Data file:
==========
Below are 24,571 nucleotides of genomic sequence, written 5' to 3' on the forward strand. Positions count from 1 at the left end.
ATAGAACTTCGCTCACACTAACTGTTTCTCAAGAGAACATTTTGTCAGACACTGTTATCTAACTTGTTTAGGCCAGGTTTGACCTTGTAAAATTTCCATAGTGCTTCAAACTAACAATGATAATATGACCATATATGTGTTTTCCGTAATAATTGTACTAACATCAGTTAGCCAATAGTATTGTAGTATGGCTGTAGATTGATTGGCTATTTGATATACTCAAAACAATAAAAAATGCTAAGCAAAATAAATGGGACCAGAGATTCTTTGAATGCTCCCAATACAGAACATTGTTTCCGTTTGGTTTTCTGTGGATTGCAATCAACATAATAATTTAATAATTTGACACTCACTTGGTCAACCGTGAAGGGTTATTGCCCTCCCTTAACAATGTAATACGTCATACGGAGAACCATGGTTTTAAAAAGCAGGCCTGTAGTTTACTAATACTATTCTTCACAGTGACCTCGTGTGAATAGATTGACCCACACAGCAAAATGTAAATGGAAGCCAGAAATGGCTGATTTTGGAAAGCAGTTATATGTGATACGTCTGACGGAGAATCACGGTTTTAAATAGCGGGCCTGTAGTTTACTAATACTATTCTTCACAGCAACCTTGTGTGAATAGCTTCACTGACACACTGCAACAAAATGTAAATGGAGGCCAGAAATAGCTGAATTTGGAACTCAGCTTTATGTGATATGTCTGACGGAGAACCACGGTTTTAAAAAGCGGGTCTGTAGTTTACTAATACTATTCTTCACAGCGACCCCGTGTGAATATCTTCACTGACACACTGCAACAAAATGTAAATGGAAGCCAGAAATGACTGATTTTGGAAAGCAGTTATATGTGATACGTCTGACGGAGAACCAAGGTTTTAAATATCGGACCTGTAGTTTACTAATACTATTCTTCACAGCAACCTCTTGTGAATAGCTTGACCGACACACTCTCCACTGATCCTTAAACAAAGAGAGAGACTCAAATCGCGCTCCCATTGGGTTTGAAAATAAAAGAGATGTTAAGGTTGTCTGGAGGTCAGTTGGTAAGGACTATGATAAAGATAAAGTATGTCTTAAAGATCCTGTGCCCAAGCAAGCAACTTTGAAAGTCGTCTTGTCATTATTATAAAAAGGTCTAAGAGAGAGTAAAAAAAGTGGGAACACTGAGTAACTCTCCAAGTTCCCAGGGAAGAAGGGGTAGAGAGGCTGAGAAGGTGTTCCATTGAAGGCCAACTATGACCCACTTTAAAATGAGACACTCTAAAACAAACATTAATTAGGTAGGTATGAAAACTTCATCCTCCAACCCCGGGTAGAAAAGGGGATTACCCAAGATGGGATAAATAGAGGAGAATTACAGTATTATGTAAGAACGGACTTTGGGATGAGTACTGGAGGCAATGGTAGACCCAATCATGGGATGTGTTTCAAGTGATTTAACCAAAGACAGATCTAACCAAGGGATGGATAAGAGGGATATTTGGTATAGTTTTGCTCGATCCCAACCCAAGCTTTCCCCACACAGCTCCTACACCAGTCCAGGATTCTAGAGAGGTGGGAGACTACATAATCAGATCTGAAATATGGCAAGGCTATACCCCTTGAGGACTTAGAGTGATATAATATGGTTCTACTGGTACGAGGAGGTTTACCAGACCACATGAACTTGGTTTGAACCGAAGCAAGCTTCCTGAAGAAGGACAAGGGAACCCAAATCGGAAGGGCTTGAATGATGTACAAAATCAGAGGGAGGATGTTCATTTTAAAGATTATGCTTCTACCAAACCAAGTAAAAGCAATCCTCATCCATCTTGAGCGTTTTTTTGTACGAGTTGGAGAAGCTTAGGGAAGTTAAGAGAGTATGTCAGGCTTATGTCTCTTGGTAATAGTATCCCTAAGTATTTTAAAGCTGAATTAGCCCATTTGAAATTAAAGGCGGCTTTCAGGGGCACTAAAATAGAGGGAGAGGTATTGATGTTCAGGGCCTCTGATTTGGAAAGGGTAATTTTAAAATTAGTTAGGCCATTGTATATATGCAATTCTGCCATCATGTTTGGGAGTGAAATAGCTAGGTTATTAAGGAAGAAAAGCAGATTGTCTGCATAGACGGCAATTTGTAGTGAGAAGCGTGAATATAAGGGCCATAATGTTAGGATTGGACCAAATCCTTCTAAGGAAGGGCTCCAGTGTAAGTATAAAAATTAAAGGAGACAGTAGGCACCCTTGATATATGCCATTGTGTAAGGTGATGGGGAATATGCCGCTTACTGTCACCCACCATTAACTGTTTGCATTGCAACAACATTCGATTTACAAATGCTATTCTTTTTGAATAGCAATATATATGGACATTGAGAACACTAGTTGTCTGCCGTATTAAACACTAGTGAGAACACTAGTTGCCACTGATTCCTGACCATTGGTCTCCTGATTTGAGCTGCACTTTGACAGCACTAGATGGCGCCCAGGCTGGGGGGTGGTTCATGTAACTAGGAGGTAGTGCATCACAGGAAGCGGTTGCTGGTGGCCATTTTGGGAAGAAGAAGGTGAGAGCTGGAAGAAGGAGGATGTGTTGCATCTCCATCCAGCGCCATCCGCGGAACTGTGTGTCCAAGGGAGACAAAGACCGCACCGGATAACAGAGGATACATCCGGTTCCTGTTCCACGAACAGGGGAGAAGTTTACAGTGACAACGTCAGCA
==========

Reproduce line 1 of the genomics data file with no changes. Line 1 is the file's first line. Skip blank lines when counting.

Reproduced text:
Below are 24,571 nucleotides of genomic sequence, written 5' to 3' on the forward strand. Positions count from 1 at the left end.